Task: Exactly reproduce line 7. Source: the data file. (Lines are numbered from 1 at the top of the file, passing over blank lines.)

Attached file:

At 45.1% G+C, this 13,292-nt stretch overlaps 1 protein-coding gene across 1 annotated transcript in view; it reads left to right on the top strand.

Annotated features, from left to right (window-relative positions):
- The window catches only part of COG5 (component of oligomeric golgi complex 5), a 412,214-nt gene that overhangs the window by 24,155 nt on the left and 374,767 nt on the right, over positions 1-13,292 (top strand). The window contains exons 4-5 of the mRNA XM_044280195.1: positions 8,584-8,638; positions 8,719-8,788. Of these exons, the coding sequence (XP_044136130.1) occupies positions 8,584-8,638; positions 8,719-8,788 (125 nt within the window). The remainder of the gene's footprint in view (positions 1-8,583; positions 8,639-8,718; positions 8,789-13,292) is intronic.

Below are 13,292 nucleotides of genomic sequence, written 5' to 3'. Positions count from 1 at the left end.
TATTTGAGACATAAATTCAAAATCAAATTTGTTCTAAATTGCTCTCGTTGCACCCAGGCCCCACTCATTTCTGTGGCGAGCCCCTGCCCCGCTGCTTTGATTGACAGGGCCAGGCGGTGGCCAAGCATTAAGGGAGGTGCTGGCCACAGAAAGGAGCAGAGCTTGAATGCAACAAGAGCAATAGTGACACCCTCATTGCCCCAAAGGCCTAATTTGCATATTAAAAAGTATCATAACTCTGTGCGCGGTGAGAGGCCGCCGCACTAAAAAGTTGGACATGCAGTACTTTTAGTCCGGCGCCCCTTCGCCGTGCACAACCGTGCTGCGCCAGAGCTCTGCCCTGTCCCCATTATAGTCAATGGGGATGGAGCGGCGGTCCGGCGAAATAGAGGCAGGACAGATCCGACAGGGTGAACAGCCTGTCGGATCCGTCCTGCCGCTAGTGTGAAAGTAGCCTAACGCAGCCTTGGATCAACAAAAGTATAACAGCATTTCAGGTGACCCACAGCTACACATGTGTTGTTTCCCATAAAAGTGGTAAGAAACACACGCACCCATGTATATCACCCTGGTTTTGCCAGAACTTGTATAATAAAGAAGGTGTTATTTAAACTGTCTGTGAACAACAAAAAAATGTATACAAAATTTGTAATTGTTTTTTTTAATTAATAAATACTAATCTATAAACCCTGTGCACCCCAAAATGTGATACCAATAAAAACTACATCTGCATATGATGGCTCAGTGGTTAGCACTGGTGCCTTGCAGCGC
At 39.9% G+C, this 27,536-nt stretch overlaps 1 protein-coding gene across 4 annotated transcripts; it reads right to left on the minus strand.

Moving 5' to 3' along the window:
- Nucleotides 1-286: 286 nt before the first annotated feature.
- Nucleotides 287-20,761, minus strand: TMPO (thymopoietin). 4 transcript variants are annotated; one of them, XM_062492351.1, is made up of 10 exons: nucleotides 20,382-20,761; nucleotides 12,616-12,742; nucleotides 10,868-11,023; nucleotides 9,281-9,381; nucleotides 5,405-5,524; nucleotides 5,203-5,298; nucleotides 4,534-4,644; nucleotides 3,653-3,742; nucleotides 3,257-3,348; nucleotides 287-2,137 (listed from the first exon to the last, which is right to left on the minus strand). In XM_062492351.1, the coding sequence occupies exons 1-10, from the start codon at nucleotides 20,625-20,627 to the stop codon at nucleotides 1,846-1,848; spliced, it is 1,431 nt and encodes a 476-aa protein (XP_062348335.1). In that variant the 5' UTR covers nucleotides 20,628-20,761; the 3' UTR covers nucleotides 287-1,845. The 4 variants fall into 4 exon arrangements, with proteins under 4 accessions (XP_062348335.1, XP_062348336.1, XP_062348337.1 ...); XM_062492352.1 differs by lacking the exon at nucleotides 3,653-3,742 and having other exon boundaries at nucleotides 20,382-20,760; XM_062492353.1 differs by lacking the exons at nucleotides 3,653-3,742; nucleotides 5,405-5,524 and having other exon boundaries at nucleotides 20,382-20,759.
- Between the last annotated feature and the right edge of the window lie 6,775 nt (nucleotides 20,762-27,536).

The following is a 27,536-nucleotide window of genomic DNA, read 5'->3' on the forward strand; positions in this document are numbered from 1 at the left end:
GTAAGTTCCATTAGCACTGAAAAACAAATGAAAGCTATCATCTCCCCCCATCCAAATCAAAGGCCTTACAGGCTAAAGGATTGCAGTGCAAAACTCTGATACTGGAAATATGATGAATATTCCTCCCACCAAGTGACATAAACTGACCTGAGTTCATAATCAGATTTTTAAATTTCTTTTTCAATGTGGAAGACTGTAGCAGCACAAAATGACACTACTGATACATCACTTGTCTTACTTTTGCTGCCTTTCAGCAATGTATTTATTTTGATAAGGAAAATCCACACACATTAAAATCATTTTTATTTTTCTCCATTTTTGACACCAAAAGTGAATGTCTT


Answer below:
Moving 5' to 3' along the window: